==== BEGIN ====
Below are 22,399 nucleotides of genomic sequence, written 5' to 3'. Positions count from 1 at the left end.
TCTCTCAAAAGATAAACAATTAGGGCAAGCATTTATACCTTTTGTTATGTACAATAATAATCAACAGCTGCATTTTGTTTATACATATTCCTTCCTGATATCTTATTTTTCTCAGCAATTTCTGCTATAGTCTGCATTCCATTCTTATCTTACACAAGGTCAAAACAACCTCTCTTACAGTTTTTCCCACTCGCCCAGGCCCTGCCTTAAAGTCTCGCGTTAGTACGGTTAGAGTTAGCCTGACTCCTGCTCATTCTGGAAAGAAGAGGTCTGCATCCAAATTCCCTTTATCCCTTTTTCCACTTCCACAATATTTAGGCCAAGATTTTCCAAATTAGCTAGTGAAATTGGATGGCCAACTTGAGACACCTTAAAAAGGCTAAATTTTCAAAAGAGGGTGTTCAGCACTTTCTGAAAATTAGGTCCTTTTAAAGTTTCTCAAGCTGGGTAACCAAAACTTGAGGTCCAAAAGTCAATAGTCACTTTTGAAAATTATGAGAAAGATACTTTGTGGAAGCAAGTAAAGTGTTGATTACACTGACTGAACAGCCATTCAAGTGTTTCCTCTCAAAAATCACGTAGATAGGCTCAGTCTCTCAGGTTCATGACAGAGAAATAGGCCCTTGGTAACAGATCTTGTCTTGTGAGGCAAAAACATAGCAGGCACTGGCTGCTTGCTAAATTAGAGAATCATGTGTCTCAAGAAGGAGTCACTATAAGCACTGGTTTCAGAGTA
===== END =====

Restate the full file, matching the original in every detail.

Below are 22,399 nucleotides of genomic sequence, written 5' to 3'. Positions count from 1 at the left end.
TCTCTCAAAAGATAAACAATTAGGGCAAGCATTTATACCTTTTGTTATGTACAATAATAATCAACAGCTGCATTTTGTTTATACATATTCCTTCCTGATATCTTATTTTTCTCAGCAATTTCTGCTATAGTCTGCATTCCATTCTTATCTTACACAAGGTCAAAACAACCTCTCTTACAGTTTTTCCCACTCGCCCAGGCCCTGCCTTAAAGTCTCGCGTTAGTACGGTTAGAGTTAGCCTGACTCCTGCTCATTCTGGAAAGAAGAGGTCTGCATCCAAATTCCCTTTATCCCTTTTTCCACTTCCACAATATTTAGGCCAAGATTTTCCAAATTAGCTAGTGAAATTGGATGGCCAACTTGAGACACCTTAAAAAGGCTAAATTTTCAAAAGAGGGTGTTCAGCACTTTCTGAAAATTAGGTCCTTTTAAAGTTTCTCAAGCTGGGTAACCAAAACTTGAGGTCCAAAAGTCAATAGTCACTTTTGAAAATTATGAGAAAGATACTTTGTGGAAGCAAGTAAAGTGTTGATTACACTGACTGAACAGCCATTCAAGTGTTTCCTCTCAAAAATCACGTAGATAGGCTCAGTCTCTCAGGTTCATGACAGAGAAATAGGCCCTTGGTAACAGATCTTGTCTTGTGAGGCAAAAACATAGCAGGCACTGGCTGCTTGCTAAATTAGAGAATCATGTGTCTCAAGAAGGAGTCACTATAAGCACTGGTTTCAGAGTA